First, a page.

The lack, to date, of suitable comprehensive summaries of the recent
research on turbulent flows has probably been a key factor for the delay in
formulating a meaningful teaching approach. This has surely been the case
for open-channel flows. Thus, the new monograph, Turbulence in Open-
Channel Flows, by I. Nezu and H. Nakagawa, both of Kyoto University,
published under the auspices of the International Association of Hydraulic
Research, is most welcome, indeed. The monograph gives a definite, con-
cise, and well-documented account of open-channel-flow turbulence, in-
cluding its analytical description and modern experimental findings. But
beyond that, it also contains a number of features that make it lively and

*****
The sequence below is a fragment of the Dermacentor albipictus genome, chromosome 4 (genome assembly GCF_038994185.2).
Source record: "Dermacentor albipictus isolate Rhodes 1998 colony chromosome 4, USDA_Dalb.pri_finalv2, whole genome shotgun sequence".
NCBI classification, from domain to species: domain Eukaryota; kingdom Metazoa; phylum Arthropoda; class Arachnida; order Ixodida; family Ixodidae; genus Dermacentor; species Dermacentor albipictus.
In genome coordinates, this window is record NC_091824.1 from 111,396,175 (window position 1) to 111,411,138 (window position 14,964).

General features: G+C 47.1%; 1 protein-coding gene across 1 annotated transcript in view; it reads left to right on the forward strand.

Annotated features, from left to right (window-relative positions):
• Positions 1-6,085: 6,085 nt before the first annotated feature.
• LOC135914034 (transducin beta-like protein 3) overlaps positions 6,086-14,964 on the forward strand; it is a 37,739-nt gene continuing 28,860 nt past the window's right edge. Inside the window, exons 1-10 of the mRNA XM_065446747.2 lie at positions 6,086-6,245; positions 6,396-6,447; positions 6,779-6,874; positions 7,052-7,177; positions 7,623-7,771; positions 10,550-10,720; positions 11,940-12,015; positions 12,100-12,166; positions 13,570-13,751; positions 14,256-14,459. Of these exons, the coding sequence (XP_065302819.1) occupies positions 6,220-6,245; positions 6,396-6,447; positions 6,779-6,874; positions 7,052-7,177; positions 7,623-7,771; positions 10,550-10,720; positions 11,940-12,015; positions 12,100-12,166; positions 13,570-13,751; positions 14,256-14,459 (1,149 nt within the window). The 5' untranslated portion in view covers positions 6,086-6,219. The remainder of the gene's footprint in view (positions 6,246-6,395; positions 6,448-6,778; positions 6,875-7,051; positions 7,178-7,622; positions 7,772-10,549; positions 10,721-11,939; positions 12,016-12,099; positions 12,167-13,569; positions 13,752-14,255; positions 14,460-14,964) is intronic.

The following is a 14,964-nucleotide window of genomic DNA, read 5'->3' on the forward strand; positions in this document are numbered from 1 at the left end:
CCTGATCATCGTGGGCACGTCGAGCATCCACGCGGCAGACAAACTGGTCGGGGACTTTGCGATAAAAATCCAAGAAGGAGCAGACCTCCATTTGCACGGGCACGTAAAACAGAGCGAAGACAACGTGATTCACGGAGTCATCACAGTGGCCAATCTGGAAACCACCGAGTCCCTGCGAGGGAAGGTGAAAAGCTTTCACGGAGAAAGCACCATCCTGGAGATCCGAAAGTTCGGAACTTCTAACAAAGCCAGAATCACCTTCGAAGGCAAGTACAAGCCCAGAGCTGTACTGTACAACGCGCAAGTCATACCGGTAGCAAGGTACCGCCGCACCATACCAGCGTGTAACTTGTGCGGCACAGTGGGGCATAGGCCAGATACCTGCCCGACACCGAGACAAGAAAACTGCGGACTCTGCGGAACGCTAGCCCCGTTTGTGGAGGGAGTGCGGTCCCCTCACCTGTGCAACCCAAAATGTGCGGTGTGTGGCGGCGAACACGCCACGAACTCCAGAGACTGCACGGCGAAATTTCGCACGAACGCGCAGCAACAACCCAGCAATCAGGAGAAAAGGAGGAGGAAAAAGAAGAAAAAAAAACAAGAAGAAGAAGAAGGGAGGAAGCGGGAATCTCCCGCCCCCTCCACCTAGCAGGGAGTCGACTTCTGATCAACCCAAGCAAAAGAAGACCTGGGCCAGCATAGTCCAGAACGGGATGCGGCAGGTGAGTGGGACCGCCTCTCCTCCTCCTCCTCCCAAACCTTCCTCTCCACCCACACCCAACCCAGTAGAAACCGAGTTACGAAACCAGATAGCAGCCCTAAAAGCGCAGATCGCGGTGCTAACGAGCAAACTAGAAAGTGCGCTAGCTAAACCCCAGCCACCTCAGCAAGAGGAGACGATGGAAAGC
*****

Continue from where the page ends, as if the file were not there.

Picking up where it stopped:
interesting to read and study, such as a historical summary of turbulence
research, an appraisal of instruments for turbulence experimentation, and
the authors' views on future developments in modeling of turbulence.
The book is organized into two parts, comprising seven chapters each.
Part I, Statistical Structures of Turbulence, deals with the average properties
of turbulent flows in open channels, such as spatial distributions of mean
and fluctuating velocities, of shear stresses, and of turbulent kinetic energy
and its spectral variations, all of which are statistical measures obtained
from long-term measurements of these flows. Chapter 1 gives a summary
of historical developments. An intriguing aspect is a flowchart tracing the
key contributions and cross-fertilizations that have shaped turbulence re-
search in the 20th century, leading up to recent modeling efforts in large-